Pilot Lights

Pilot Driving Lights--PL-2020B

Reviewed by: Bryan Dover - bryandover@aol.com

Pilot 2020B Driving Lights (Amber)

This kit was very easy to install. The instructions were missing out of the box right off the bat. Good thing I am inclined toward things of an electrical nature. Installation was fairly simple, a couple of screws to attach to the upper mouth, routing of the harness (my 9 year old son came in handy here with his small hands!), mounting of the relay behind the left headlamp on an existing bolt, and wiring in of the switch. A couple of comments.. I found the wire for the power to be WAY too short if you are going to tap off the fuse block. I used the one-wire blue 12V connector that all of the Miatas have near the front of the left fender (we've all used it to power our timing lights). The wire was just about the right length for that. I wound the two switch wires with electrical tape through the entire length, mostly for asthetics, as I dislike unwrapped, multicolored wires hanging everywhere. I REALLY hated the billet stem switch provided. Nothing like one of those to say"I'm aftermarket!". I bought <review cut off>

Lights are excellent! Very powerful and bright. From the side, the amber beam looks white. Really neat. These small lights give a very clean look that doesn't detract from the Miata's open mouth. They look very "factory". I paid $59.99 for the pair a local auto parts dealer.

Under 30 minutes to remove completely

Pilot Fog Lamp PL1074B

Reviewed by: Jesse Lee - jesseclee@hotmail.com

55W slim rectangular lamps w/ metal housing, smooth (non-fluted) blue-gold lens, regular H3 bulb.

Objective:Some guy on a now defunct site once described a mod which involves cutting open the M1 turn signal/parking lamp, and stuffing a CATZ MSX inside. He claimed to be able to drive with these w/o the pop-ups. Instead of the$200+ CATZ, I got a set of $25 Pilot fog lamps from the local Grand Auto and attempted to duplicate the same exercise.

Modification to the stock turn/parking lamp housing: notice there are 2 bosses in the plastic molding on the backside of the lamp housing: these are for the screws attaching the reflector to the inside of lamp housing. Saw from boss to boss. Now you have a large opening to stuff an aftermarket lamp inside. Relocate turn signal to the corners using the Moss Twilight Kit.

Modification to the Pilot lamp: the Pilot lamp is too tall to fit into the chopped lamp housing. I had to break off the beautiful lens (don't worry- all it does is make the light beam yellow anyways), and then grind down the 'bezel' and mounting flange surrounding the lamp. Another benefit to doing this is weight reduction; the stock lamp housing is held on by 2 sheet metal screws- thus will not take the weight of a heavy aftermarket lamp. The lamp was then glued into the chopped housing w/ Goop Automotive adhesive/sealant (excellent way to mount, it turns out). I made an airtight seal w/ the Goop to keep out moisture and dust.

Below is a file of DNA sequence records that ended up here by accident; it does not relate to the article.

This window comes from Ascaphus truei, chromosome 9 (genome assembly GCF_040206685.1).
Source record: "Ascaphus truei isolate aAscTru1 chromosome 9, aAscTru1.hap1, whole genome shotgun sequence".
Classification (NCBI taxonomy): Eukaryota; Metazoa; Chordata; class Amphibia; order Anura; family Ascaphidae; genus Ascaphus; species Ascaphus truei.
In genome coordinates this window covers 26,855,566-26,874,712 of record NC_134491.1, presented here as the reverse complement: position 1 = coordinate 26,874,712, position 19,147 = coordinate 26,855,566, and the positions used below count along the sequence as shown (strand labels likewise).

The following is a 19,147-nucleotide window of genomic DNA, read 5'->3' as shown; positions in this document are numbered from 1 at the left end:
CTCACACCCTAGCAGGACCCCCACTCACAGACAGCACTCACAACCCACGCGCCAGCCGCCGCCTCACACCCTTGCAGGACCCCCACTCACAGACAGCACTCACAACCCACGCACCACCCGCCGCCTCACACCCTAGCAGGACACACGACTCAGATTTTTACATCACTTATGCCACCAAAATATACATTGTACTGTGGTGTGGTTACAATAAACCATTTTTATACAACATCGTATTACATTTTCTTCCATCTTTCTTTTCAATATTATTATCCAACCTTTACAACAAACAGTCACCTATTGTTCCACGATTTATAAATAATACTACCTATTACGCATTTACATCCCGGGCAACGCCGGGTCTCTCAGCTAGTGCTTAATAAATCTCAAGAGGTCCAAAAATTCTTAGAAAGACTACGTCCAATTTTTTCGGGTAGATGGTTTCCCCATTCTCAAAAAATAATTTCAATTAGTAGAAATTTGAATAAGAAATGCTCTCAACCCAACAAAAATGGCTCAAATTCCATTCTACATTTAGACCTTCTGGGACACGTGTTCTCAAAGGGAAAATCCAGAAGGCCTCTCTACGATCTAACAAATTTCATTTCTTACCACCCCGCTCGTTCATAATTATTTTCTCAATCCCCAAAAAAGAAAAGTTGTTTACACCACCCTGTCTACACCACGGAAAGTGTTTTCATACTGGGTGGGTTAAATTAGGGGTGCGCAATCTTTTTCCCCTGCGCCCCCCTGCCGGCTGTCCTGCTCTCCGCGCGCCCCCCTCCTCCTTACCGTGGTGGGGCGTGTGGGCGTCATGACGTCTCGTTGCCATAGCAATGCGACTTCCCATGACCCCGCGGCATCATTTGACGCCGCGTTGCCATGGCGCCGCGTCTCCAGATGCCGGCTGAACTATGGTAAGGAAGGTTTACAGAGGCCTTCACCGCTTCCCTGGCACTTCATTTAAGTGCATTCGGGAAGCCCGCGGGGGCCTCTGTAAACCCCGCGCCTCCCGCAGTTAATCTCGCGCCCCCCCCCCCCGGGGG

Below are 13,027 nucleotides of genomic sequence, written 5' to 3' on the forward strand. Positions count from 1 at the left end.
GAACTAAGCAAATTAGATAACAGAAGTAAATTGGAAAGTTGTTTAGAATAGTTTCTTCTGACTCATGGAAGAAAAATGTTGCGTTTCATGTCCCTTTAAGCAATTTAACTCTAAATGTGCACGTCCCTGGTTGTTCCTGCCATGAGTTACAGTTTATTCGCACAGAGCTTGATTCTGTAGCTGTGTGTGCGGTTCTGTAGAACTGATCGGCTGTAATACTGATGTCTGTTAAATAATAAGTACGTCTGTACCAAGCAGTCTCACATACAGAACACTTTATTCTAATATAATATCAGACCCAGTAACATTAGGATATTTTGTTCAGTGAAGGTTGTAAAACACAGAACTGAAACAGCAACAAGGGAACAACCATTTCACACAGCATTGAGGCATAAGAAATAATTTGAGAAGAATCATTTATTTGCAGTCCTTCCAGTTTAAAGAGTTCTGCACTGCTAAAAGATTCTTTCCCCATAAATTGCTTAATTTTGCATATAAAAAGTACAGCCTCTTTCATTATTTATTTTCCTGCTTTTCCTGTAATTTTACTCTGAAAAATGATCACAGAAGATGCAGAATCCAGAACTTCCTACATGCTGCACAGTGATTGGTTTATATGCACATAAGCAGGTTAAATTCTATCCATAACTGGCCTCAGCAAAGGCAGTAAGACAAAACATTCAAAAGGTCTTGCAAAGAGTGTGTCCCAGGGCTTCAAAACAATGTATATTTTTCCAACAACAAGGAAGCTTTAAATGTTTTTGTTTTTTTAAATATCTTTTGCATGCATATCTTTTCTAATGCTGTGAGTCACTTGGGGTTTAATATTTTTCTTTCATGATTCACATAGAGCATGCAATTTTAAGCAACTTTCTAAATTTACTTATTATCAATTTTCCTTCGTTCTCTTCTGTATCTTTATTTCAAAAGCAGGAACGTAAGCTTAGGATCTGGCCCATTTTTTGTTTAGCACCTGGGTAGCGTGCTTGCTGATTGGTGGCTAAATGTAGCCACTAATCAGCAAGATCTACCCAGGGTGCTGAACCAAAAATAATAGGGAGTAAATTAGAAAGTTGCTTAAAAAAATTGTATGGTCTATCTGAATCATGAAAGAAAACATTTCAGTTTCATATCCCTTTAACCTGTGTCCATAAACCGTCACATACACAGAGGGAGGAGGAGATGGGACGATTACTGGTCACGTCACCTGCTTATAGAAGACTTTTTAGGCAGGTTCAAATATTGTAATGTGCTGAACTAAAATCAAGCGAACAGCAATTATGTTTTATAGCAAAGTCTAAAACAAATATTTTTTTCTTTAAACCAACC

Electrical: I used a stock fog-light switch, and took the power from the stock fog-light connector. Had to plumb my own wires from the switch to the lamps though- I couldn't find the stock wiring for the life of me.
Results: Still not as bright as the pop-ups. The light diverges reasonably well in the horizontal direction, but is too narrow in the vertical direction. Also, I made the mistake of aiming the lamp parallel to the ground; should have aimed it pointing slightly low. I changed to PIAA Superwhite bulbs: beam is a beautiful bright white now, but the beam pattern is still unimproved. It's perfectly alright to use in city/suburban traffic, or more to the point, boulevard cruising/posing, but is still not bright enough to replace the pop-ups.

It would make a great story if I could beat a $200 CATZ lamp w/ a $25 crap lamp, but alas, Mr.Cheap concedes defeat this time- if you want to duplicate this experiment, use CATZ, or some other lamp w/ more divergence in the vertical direction. BTW cutting and inserting a lamp into the stock housing is easier than it sounds; it is a very forgiving mod- it'll look and work great even if you do a sloppy job.

Pilot Driving Lights 55 W

Reviewed by: Tony Yang - Snoopy7671@aol.com

55 watts amber light that have an ideal beam pattern

Very easy to install. These lights have the new blueish/purple chromatic lens that produces an amber beam. The road is lit up more and it comes with a switch, so you can turn it on whenever you want. I have them mounted on the mouth and it looks really great (especially at night).

I would recommand this product to anyone that wants fog lights or a PIAA. It's the same as a PIAA and it costs half as much. Looks very good on a miata

Reviewed by: Toby Hamer - Hameracing@aol.com

These lights are as good as any "high-end" driving light. They are 55 watts and have an ideal beam pattern. The street is brightly lit to about forty feet out. In addition, the illumination is perfect to the sides, vertically, and down the road without blinding oncoming cars. Street signs on the side and above are much more visible and are lit up in "yellow". These lights have the new purple chromatic lens so an amber beam is produced without taking away any of the brightness. Installation is a snap and they come with (belive it or not) a classy billet switch with a tiny red power light on the end of it. I mounted them to the corners of my 'mouth' intake and they don't interfere with the mesh intake screen. I actually think that these are the same lights sold for more than twice as much as the PIAA. If you're looking for a quality light upgrade and want to save some bills, then these are for you.

Back to Product Reviews 17 June, 1999